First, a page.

Ad Fraud Found In Google Play's App Platform

Dubbed as "possibly the largest malware campaign found on Google Play," Check Point researchers have found another widespread campaign in Google's Play app store that has forced Google to remove 41 apps.

The malware-infested apps were downloaded up to 18.5 million times and forced Android users to click on ads. Check Point, a cyber security software company, dubbed the malware "Judy," developed by a Korean company, Kiniwini. The company is registered on Google Play as ENISTUDIO corp.

Check Point said some apps were discovered that had been living on Google Play for several years, but all were recently updated.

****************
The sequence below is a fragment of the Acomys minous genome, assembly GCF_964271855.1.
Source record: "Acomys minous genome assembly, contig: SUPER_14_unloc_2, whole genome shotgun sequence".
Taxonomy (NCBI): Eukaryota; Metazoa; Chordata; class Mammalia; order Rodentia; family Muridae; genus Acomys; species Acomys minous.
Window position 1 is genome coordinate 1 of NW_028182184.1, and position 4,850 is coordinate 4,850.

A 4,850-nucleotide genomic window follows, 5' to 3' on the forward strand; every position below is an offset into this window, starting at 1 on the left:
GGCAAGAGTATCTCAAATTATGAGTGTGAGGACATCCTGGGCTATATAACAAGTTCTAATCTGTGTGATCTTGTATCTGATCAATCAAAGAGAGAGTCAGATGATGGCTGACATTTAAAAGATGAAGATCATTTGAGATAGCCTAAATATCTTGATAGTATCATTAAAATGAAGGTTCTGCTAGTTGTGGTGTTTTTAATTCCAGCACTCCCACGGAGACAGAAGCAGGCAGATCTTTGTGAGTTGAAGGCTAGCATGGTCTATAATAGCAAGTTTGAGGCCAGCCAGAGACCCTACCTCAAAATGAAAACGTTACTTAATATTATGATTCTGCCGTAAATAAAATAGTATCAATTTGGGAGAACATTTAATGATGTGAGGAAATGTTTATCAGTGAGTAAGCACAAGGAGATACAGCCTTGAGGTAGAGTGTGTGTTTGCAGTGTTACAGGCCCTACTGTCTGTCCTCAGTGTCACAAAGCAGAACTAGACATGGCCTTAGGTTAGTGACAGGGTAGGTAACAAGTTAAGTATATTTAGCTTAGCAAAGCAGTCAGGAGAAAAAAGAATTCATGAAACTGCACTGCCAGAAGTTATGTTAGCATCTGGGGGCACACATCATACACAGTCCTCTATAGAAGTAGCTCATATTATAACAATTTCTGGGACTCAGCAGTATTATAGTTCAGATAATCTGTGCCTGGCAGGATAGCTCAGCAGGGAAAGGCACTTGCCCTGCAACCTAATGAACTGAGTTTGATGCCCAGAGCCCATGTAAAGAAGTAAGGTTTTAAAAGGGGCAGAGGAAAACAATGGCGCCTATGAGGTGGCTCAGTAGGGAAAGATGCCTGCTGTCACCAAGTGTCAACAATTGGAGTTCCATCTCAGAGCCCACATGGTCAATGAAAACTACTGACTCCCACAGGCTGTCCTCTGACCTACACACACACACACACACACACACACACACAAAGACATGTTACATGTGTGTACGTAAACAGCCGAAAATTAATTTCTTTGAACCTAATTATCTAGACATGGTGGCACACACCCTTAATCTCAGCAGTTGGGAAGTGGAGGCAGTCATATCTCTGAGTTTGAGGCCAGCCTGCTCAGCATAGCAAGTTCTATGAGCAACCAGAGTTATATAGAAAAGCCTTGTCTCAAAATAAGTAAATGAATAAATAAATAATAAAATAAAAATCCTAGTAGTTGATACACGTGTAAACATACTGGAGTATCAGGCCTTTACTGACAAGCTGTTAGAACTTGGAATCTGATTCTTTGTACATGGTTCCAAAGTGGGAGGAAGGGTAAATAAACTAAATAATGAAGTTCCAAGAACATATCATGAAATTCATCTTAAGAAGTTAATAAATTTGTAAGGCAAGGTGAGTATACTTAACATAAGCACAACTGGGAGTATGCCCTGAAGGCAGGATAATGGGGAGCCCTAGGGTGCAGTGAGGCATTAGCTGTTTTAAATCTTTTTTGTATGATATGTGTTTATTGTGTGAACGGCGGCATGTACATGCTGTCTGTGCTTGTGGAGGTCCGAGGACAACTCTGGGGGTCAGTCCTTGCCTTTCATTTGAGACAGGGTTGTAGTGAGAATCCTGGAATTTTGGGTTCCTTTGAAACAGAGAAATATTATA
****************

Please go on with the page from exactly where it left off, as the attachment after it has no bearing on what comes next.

Google's technology, developed to keep adware out of the store, was not able to pick up on the malware as it was downloaded after installation. When the code was added to the apps, it would open Web pages in the background through software that imitated a PC browser.

Once the targeted Web site has been launched, the malware uses the JavaScript code to locate and click on banners from the Google ads network.

Upon clicking the ads, the malware author receives payment from the Web site developer, which pays for the illegitimate clicks and traffic.

The JavaScript code locates the targeted ads by searching for iframes which contain ads from Google ads network, according to Check Point analysts

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